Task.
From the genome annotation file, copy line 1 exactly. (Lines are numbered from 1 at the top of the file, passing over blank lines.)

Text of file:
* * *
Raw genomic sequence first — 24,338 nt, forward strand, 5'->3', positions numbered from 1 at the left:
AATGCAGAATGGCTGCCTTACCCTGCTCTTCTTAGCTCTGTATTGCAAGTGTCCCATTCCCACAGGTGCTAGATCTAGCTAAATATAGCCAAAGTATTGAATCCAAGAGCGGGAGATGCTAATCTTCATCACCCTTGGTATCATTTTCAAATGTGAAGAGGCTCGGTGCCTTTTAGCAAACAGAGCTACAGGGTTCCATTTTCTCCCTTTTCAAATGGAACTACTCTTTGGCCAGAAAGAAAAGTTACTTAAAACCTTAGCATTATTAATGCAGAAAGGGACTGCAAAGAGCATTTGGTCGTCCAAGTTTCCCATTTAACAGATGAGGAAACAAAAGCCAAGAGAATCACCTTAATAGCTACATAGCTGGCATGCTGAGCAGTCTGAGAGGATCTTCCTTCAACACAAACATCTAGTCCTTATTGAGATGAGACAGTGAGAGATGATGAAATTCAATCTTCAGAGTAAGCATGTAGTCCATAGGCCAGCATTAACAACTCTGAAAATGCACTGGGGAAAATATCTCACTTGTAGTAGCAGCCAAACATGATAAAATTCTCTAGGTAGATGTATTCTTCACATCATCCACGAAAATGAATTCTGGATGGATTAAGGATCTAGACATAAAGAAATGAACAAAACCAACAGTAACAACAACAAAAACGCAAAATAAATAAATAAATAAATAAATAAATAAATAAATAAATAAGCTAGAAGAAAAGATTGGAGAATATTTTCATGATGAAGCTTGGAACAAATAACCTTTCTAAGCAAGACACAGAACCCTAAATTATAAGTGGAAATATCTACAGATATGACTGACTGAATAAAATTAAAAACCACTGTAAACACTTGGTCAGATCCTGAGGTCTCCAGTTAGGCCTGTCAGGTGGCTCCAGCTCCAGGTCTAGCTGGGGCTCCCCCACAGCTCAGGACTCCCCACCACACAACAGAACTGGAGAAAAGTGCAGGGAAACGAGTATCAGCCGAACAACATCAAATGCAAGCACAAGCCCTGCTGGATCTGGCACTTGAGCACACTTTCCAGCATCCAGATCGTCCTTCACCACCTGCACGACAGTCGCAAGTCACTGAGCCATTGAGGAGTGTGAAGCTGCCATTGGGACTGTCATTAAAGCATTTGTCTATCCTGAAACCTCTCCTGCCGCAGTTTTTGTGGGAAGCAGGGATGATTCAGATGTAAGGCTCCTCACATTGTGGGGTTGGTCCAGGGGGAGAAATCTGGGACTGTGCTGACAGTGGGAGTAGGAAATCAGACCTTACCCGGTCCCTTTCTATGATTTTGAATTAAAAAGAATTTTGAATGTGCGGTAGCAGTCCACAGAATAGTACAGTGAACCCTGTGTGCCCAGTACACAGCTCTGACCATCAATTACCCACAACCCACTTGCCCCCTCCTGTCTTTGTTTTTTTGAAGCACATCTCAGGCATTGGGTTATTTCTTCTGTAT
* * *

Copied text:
Raw genomic sequence first — 24,338 nt, forward strand, 5'->3', positions numbered from 1 at the left: